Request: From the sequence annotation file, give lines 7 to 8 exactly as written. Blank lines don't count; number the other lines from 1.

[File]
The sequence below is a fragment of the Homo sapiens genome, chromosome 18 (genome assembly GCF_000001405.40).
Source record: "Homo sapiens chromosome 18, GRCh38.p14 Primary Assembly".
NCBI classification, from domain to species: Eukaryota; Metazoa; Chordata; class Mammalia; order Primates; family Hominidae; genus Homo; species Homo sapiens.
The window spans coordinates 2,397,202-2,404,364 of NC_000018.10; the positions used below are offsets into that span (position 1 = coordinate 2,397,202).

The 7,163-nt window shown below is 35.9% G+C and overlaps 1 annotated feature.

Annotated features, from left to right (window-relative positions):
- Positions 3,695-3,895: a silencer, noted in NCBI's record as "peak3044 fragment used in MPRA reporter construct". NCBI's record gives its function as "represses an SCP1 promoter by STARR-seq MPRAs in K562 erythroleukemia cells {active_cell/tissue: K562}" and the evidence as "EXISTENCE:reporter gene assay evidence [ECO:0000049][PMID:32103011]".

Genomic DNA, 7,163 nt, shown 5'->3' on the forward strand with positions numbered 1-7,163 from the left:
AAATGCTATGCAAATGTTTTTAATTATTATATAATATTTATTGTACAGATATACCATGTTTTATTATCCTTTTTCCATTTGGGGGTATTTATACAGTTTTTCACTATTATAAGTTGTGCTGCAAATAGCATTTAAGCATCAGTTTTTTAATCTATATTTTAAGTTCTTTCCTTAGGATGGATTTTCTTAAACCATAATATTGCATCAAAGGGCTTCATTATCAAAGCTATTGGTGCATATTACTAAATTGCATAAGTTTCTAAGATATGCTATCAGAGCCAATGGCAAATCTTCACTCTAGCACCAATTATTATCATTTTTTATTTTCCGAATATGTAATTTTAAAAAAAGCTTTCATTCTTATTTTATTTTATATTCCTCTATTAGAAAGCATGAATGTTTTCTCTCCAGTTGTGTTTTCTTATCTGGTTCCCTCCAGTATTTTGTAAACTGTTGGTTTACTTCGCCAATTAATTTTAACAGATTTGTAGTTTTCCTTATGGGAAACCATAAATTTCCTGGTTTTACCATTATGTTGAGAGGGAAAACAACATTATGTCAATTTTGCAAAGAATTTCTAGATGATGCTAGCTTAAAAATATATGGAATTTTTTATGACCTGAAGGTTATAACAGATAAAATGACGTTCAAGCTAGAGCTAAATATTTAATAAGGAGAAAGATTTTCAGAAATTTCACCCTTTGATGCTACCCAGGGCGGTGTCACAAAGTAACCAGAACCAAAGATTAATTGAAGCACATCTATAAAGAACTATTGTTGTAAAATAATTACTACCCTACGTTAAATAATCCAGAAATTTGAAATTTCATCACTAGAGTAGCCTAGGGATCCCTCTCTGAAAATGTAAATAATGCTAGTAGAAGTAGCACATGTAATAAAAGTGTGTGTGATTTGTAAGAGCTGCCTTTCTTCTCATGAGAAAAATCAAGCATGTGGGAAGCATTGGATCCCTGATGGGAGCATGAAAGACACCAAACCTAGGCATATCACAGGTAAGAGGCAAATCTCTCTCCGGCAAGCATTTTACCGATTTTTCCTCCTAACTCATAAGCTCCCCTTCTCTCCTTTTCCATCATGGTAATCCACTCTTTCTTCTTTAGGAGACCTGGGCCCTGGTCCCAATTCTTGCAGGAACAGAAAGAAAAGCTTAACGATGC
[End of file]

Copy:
- Positions 3,695-3,895: a silencer, noted in NCBI's record as "peak3044 fragment used in MPRA reporter construct". NCBI's record gives its function as "represses an SCP1 promoter by STARR-seq MPRAs in K562 erythroleukemia cells {active_cell/tissue: K562}" and the evidence as "EXISTENCE:reporter gene assay evidence [ECO:0000049][PMID:32103011]".

Genomic DNA, 7,163 nt, shown 5'->3' on the forward strand with positions numbered 1-7,163 from the left: